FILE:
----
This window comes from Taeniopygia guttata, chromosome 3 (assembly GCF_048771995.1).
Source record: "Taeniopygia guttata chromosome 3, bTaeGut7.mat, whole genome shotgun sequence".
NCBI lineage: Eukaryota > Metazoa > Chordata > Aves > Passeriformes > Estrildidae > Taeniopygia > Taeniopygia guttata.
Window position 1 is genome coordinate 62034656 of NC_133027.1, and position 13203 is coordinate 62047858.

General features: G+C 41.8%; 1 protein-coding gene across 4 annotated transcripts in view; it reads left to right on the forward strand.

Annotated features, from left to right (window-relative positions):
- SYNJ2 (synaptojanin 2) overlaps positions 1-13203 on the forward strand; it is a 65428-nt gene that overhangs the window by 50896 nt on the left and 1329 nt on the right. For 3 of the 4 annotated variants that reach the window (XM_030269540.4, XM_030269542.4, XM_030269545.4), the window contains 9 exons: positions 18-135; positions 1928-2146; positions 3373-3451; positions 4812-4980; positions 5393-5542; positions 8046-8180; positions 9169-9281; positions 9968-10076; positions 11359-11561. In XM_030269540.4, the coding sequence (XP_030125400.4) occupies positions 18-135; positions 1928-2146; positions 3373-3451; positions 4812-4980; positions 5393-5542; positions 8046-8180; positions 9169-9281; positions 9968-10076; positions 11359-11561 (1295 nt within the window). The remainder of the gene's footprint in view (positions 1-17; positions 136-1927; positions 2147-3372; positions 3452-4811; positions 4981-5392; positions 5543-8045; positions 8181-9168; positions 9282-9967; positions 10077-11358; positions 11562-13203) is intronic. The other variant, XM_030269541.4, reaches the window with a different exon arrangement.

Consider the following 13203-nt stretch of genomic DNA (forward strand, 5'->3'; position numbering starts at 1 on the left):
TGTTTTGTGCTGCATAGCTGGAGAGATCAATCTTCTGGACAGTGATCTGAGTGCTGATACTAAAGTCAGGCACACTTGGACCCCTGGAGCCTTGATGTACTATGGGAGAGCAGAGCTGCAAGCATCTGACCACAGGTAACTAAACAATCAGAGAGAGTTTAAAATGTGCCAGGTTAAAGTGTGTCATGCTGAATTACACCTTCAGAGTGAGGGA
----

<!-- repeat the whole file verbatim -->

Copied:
This window comes from Taeniopygia guttata, chromosome 3 (assembly GCF_048771995.1).
Source record: "Taeniopygia guttata chromosome 3, bTaeGut7.mat, whole genome shotgun sequence".
NCBI lineage: Eukaryota > Metazoa > Chordata > Aves > Passeriformes > Estrildidae > Taeniopygia > Taeniopygia guttata.
Window position 1 is genome coordinate 62034656 of NC_133027.1, and position 13203 is coordinate 62047858.

General features: G+C 41.8%; 1 protein-coding gene across 4 annotated transcripts in view; it reads left to right on the forward strand.

Annotated features, from left to right (window-relative positions):
- SYNJ2 (synaptojanin 2) overlaps positions 1-13203 on the forward strand; it is a 65428-nt gene that overhangs the window by 50896 nt on the left and 1329 nt on the right. For 3 of the 4 annotated variants that reach the window (XM_030269540.4, XM_030269542.4, XM_030269545.4), the window contains 9 exons: positions 18-135; positions 1928-2146; positions 3373-3451; positions 4812-4980; positions 5393-5542; positions 8046-8180; positions 9169-9281; positions 9968-10076; positions 11359-11561. In XM_030269540.4, the coding sequence (XP_030125400.4) occupies positions 18-135; positions 1928-2146; positions 3373-3451; positions 4812-4980; positions 5393-5542; positions 8046-8180; positions 9169-9281; positions 9968-10076; positions 11359-11561 (1295 nt within the window). The remainder of the gene's footprint in view (positions 1-17; positions 136-1927; positions 2147-3372; positions 3452-4811; positions 4981-5392; positions 5543-8045; positions 8181-9168; positions 9282-9967; positions 10077-11358; positions 11562-13203) is intronic. The other variant, XM_030269541.4, reaches the window with a different exon arrangement.

Consider the following 13203-nt stretch of genomic DNA (forward strand, 5'->3'; position numbering starts at 1 on the left):
TGTTTTGTGCTGCATAGCTGGAGAGATCAATCTTCTGGACAGTGATCTGAGTGCTGATACTAAAGTCAGGCACACTTGGACCCCTGGAGCCTTGATGTACTATGGGAGAGCAGAGCTGCAAGCATCTGACCACAGGTAACTAAACAATCAGAGAGAGTTTAAAATGTGCCAGGTTAAAGTGTGTCATGCTGAATTACACCTTCAGAGTGAGGGA